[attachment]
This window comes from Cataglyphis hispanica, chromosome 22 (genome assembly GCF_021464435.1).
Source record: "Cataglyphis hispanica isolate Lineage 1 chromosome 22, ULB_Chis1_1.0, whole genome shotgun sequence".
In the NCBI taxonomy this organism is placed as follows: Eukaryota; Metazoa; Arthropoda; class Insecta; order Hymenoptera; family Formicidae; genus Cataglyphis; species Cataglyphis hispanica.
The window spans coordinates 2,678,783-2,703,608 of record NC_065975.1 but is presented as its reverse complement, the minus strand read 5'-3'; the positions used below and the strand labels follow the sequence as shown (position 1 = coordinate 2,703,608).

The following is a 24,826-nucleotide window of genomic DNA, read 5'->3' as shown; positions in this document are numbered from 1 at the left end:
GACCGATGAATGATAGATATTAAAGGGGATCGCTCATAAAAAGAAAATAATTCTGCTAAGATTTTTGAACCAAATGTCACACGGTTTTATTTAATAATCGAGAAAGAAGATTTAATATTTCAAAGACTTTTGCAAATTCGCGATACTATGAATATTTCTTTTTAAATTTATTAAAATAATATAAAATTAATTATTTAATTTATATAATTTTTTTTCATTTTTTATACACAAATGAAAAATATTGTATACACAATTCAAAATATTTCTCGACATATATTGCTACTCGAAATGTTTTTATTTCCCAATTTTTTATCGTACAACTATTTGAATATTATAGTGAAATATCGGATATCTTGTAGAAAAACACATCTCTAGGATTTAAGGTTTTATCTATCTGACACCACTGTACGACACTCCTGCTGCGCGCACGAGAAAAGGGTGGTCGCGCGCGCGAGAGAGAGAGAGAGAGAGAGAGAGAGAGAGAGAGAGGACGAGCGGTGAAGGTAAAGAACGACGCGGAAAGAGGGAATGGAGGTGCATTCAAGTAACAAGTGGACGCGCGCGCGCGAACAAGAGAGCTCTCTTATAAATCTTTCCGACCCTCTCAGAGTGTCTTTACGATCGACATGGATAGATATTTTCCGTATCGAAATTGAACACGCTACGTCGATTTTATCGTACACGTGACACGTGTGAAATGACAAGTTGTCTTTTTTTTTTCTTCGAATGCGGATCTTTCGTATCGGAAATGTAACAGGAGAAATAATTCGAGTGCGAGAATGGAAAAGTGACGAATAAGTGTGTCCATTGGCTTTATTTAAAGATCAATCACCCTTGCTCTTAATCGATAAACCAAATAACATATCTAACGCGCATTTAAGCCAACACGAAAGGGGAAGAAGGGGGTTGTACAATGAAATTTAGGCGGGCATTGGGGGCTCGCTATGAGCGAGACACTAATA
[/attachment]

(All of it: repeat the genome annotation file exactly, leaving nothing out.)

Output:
This window comes from Cataglyphis hispanica, chromosome 22 (genome assembly GCF_021464435.1).
Source record: "Cataglyphis hispanica isolate Lineage 1 chromosome 22, ULB_Chis1_1.0, whole genome shotgun sequence".
In the NCBI taxonomy this organism is placed as follows: Eukaryota; Metazoa; Arthropoda; class Insecta; order Hymenoptera; family Formicidae; genus Cataglyphis; species Cataglyphis hispanica.
The window spans coordinates 2,678,783-2,703,608 of record NC_065975.1 but is presented as its reverse complement, the minus strand read 5'-3'; the positions used below and the strand labels follow the sequence as shown (position 1 = coordinate 2,703,608).

The following is a 24,826-nucleotide window of genomic DNA, read 5'->3' as shown; positions in this document are numbered from 1 at the left end:
GACCGATGAATGATAGATATTAAAGGGGATCGCTCATAAAAAGAAAATAATTCTGCTAAGATTTTTGAACCAAATGTCACACGGTTTTATTTAATAATCGAGAAAGAAGATTTAATATTTCAAAGACTTTTGCAAATTCGCGATACTATGAATATTTCTTTTTAAATTTATTAAAATAATATAAAATTAATTATTTAATTTATATAATTTTTTTTCATTTTTTATACACAAATGAAAAATATTGTATACACAATTCAAAATATTTCTCGACATATATTGCTACTCGAAATGTTTTTATTTCCCAATTTTTTATCGTACAACTATTTGAATATTATAGTGAAATATCGGATATCTTGTAGAAAAACACATCTCTAGGATTTAAGGTTTTATCTATCTGACACCACTGTACGACACTCCTGCTGCGCGCACGAGAAAAGGGTGGTCGCGCGCGCGAGAGAGAGAGAGAGAGAGAGAGAGAGAGAGAGAGAGGACGAGCGGTGAAGGTAAAGAACGACGCGGAAAGAGGGAATGGAGGTGCATTCAAGTAACAAGTGGACGCGCGCGCGCGAACAAGAGAGCTCTCTTATAAATCTTTCCGACCCTCTCAGAGTGTCTTTACGATCGACATGGATAGATATTTTCCGTATCGAAATTGAACACGCTACGTCGATTTTATCGTACACGTGACACGTGTGAAATGACAAGTTGTCTTTTTTTTTTCTTCGAATGCGGATCTTTCGTATCGGAAATGTAACAGGAGAAATAATTCGAGTGCGAGAATGGAAAAGTGACGAATAAGTGTGTCCATTGGCTTTATTTAAAGATCAATCACCCTTGCTCTTAATCGATAAACCAAATAACATATCTAACGCGCATTTAAGCCAACACGAAAGGGGAAGAAGGGGGTTGTACAATGAAATTTAGGCGGGCATTGGGGGCTCGCTATGAGCGAGACACTAATA